On Sept. 4 New York City Mayor Michael Bloomberg signed a citywide ordinance mandating the use of a minimum B5 biodiesel fuel in all internal fleet vehicles.
The mandate also required that April through November all public works vehicles will use B20. That action legalizes a policy the department has had for nearly five years.
Biodiesel fuel can be a great alternative to fossil fuels if used correctly. But biodiesel fuel is relatively unstable and comes with a few glitches — the potential price to be paid for protecting the environment.
Biodiesel fuels are diesel fuels that are animal fat or vegetable oil based. After production they are chemically combined with methane alcohol to produce fatty acid esters, which can then be burned.
The amount of actual biodiesel fuel used in a fuel source can vary based on municipal needs. A fuel labeled B100 is 100 percent biodiesel, while a B5 fuel is only 5 percent biodiesel and 95 percent regular diesel fuel. Keith Kerman, chief lead officer at New York City Hall, chose to recommend the B5 fuel source as a way of easing the entire fleet into biodiesel.
“B5 is an introductory fuel,” Kerman explained. “It’s not a substantial enough impact to the tanks.”
Kerman stated that the majority of insurance companies will cover fuel tanks, underground storage tanks and vehicles at anything under B20, which is the industry standard. But there are other reasons for the easy transition.
“In the summertime you can run a high percentage of biodiesel because it’s warm,” Rich Cregar, department head for Advanced Transportation Technologies at Wilson Community College in North Carolina, said. “Another strategy in the wintertime is, you can blend it. By blending petroleum, it’ll keep lowering the gel point.”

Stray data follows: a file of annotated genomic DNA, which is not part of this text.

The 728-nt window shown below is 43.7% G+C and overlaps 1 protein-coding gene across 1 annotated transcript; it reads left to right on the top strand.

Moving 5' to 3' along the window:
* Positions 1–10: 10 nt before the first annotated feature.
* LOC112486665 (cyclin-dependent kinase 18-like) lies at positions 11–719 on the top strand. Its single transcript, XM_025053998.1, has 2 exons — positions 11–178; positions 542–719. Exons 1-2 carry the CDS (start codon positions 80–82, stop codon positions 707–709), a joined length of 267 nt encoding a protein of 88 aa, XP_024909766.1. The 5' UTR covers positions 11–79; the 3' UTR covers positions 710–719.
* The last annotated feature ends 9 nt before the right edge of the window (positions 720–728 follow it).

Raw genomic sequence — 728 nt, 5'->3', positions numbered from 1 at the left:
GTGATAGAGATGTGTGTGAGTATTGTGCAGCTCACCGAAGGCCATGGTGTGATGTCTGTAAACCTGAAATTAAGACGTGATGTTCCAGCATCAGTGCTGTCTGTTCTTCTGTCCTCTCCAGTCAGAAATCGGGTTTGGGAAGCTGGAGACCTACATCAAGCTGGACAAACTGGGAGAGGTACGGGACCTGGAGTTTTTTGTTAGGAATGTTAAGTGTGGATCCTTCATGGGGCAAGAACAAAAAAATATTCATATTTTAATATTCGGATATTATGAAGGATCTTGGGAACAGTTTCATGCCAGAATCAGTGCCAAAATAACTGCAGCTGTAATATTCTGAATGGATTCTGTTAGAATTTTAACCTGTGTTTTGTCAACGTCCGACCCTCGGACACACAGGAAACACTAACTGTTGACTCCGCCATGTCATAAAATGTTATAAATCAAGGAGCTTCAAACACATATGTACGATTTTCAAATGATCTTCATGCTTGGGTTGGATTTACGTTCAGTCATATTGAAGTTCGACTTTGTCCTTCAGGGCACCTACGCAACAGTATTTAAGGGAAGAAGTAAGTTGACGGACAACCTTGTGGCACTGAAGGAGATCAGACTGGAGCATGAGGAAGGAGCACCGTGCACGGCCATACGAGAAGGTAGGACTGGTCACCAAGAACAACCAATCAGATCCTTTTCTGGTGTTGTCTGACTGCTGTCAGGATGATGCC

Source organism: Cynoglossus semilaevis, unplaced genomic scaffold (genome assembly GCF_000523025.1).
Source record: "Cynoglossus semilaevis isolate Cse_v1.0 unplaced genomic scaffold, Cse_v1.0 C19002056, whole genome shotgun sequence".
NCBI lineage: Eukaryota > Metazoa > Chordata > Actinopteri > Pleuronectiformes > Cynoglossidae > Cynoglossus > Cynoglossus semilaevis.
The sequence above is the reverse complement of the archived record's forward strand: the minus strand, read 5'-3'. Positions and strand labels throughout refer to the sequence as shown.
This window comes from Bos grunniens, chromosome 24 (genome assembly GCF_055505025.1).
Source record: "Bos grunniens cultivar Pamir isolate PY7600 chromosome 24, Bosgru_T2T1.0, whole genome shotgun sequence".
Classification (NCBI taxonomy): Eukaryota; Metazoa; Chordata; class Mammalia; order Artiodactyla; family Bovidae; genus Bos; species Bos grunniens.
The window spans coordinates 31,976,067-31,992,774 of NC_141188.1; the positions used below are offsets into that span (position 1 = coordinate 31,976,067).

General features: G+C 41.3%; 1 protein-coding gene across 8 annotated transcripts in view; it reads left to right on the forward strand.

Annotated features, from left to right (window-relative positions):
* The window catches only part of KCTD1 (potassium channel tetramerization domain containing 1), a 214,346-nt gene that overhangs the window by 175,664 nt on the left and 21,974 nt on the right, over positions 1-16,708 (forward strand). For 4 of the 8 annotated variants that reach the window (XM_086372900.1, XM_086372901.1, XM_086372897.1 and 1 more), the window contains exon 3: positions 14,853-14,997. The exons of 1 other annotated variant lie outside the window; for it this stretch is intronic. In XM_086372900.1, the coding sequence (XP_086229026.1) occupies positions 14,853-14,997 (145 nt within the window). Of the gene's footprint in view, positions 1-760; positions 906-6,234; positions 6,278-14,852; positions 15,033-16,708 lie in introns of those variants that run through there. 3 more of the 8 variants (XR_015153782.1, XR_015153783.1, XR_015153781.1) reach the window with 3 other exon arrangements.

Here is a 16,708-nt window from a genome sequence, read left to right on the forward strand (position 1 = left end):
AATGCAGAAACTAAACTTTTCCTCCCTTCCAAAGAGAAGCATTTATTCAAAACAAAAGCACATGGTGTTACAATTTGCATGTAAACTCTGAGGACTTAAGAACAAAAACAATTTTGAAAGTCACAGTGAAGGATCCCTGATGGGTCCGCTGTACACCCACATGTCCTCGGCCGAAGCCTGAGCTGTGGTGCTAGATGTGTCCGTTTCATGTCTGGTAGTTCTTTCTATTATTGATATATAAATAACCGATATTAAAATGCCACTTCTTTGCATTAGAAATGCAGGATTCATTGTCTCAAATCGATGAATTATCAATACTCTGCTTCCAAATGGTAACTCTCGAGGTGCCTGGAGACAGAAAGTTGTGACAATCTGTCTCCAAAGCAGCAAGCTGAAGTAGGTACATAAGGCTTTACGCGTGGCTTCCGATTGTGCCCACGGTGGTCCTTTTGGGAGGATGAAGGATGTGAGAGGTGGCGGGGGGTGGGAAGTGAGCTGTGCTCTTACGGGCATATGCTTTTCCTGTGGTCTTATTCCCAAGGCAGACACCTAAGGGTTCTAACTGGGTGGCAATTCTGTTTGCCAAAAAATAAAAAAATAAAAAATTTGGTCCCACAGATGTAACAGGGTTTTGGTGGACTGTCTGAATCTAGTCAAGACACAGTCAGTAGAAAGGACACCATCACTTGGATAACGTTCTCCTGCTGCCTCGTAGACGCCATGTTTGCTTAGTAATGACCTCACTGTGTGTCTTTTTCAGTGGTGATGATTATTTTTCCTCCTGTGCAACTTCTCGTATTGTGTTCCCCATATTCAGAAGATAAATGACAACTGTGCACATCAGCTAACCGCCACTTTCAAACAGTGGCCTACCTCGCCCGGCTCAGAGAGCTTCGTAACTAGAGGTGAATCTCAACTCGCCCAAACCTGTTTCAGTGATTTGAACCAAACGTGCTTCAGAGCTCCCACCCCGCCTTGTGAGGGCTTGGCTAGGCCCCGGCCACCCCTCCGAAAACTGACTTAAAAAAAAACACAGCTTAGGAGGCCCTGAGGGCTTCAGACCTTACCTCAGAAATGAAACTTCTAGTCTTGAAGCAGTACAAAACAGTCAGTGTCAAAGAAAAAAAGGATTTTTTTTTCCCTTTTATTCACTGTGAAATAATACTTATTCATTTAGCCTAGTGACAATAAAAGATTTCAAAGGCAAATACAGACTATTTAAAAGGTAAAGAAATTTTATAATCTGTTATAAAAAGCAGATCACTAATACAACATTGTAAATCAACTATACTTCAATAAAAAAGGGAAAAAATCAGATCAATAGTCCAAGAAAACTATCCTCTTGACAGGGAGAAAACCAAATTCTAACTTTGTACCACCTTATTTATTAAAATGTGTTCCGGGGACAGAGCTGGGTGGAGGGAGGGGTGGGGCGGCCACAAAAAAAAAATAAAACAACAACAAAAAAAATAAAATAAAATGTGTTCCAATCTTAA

“A small amount of gelling on 5 percent of the fuel, with the other 95 percent of the fuel not impacted, is not going to affect the vehicle,” Kerman said.
In the past petroleum had a freezing point of around negative 5 degrees. But with recent chemical alterations, it now freezes at around 10 degrees. Either way, it’s a far cry from the 40-degree gelling point of pure B100 biodiesel fuel.
“What I would advise, if you’re new to biodiesel, is to start with B5. It would give you some time to get used to it. I don’t think you need more than five or six months, and you’ll have few problems, if any. Biodiesel does have some minor solvent capacities,” Kerman said.
The biggest concern for northern states, when it comes to biodiesel fuel, is the high gel point.
“We’ve done the freezer test,” Kerman said. “We put biodiesel in the freezer and regular diesel in the freezer, and there’s no question. Biodiesel freezes up faster.”
Cregar recommends setting a sample jar of biodiesel fuel from the current batch in the underground storage unit.
“When you’re fueling, if you can see through the jar, go ahead and fuel. If it’s cloudy, don’t use it because it’s turning into wax,” he said.
In cold weather keeping biodiesel fuel from gelling can be difficult. So companies are finding new ways to make vehicles winter-ready. Purchasing a biodiesel copper coil heater kit, which hooks up to either end of the filter, can alleviate the problem.
Once the vehicle heats up, the fuel will return to normal, but until then, preparedness is important, especially if faced with an emergency.
“All this stuff is available to the fleet manager if he needs it. It’s just the training that’s important,” Cregar stated.
Many community colleges offer comprehensive training on biodiesel fuel. Programs range from condensed four-hour courses to four day conferences, with two-day seminars being the norm. Cregar himself offers training and seminars through Wilson Community College for municipalities across the country.
For more information on biodiesel training classes contact the Automotive Training Authority at (800) 575–4282 or the National Biodiesel Board at (573) 635–3893.